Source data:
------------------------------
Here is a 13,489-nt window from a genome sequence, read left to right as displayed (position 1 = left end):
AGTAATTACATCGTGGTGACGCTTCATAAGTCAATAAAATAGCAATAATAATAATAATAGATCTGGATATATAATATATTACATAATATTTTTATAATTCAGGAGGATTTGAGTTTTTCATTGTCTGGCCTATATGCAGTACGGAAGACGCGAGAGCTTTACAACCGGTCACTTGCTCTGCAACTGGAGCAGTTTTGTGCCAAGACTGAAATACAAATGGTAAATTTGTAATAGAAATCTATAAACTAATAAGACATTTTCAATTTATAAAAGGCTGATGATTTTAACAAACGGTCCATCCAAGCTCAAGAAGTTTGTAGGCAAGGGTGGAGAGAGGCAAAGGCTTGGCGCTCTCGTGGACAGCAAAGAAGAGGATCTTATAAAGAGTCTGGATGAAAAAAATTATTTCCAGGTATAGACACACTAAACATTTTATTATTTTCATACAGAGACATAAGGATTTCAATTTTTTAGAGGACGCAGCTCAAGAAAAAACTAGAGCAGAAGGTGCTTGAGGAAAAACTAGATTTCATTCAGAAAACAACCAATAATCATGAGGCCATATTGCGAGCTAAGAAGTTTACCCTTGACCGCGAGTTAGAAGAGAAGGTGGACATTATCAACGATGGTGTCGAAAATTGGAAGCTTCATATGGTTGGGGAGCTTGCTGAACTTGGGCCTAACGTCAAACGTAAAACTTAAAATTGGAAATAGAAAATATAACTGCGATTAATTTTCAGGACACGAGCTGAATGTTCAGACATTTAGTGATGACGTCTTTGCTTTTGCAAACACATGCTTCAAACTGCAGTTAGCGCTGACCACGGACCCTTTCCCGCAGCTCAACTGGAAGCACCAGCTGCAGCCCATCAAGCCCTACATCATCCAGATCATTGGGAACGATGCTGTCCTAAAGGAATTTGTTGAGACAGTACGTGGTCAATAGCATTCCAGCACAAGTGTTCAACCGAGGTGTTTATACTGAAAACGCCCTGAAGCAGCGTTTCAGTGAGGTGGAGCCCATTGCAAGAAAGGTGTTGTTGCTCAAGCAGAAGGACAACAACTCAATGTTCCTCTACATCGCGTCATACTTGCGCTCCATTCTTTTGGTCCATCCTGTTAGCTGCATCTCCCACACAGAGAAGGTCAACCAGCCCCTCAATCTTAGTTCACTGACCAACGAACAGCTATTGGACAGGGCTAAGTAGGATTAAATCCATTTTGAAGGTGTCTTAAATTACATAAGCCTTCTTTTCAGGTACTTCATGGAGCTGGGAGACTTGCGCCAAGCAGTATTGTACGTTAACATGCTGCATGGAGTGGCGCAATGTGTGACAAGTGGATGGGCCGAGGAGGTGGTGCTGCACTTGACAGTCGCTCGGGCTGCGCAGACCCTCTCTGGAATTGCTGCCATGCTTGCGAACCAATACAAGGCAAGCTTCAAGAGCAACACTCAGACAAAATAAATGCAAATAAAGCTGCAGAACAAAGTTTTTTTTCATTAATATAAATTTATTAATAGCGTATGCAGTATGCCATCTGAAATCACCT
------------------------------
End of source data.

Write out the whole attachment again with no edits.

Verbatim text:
Here is a 13,489-nt window from a genome sequence, read left to right as displayed (position 1 = left end):
AGTAATTACATCGTGGTGACGCTTCATAAGTCAATAAAATAGCAATAATAATAATAATAGATCTGGATATATAATATATTACATAATATTTTTATAATTCAGGAGGATTTGAGTTTTTCATTGTCTGGCCTATATGCAGTACGGAAGACGCGAGAGCTTTACAACCGGTCACTTGCTCTGCAACTGGAGCAGTTTTGTGCCAAGACTGAAATACAAATGGTAAATTTGTAATAGAAATCTATAAACTAATAAGACATTTTCAATTTATAAAAGGCTGATGATTTTAACAAACGGTCCATCCAAGCTCAAGAAGTTTGTAGGCAAGGGTGGAGAGAGGCAAAGGCTTGGCGCTCTCGTGGACAGCAAAGAAGAGGATCTTATAAAGAGTCTGGATGAAAAAAATTATTTCCAGGTATAGACACACTAAACATTTTATTATTTTCATACAGAGACATAAGGATTTCAATTTTTTAGAGGACGCAGCTCAAGAAAAAACTAGAGCAGAAGGTGCTTGAGGAAAAACTAGATTTCATTCAGAAAACAACCAATAATCATGAGGCCATATTGCGAGCTAAGAAGTTTACCCTTGACCGCGAGTTAGAAGAGAAGGTGGACATTATCAACGATGGTGTCGAAAATTGGAAGCTTCATATGGTTGGGGAGCTTGCTGAACTTGGGCCTAACGTCAAACGTAAAACTTAAAATTGGAAATAGAAAATATAACTGCGATTAATTTTCAGGACACGAGCTGAATGTTCAGACATTTAGTGATGACGTCTTTGCTTTTGCAAACACATGCTTCAAACTGCAGTTAGCGCTGACCACGGACCCTTTCCCGCAGCTCAACTGGAAGCACCAGCTGCAGCCCATCAAGCCCTACATCATCCAGATCATTGGGAACGATGCTGTCCTAAAGGAATTTGTTGAGACAGTACGTGGTCAATAGCATTCCAGCACAAGTGTTCAACCGAGGTGTTTATACTGAAAACGCCCTGAAGCAGCGTTTCAGTGAGGTGGAGCCCATTGCAAGAAAGGTGTTGTTGCTCAAGCAGAAGGACAACAACTCAATGTTCCTCTACATCGCGTCATACTTGCGCTCCATTCTTTTGGTCCATCCTGTTAGCTGCATCTCCCACACAGAGAAGGTCAACCAGCCCCTCAATCTTAGTTCACTGACCAACGAACAGCTATTGGACAGGGCTAAGTAGGATTAAATCCATTTTGAAGGTGTCTTAAATTACATAAGCCTTCTTTTCAGGTACTTCATGGAGCTGGGAGACTTGCGCCAAGCAGTATTGTACGTTAACATGCTGCATGGAGTGGCGCAATGTGTGACAAGTGGATGGGCCGAGGAGGTGGTGCTGCACTTGACAGTCGCTCGGGCTGCGCAGACCCTCTCTGGAATTGCTGCCATGCTTGCGAACCAATACAAGGCAAGCTTCAAGAGCAACACTCAGACAAAATAAATGCAAATAAAGCTGCAGAACAAAGTTTTTTTTCATTAATATAAATTTATTAATAGCGTATGCAGTATGCCATCTGAAATCACCT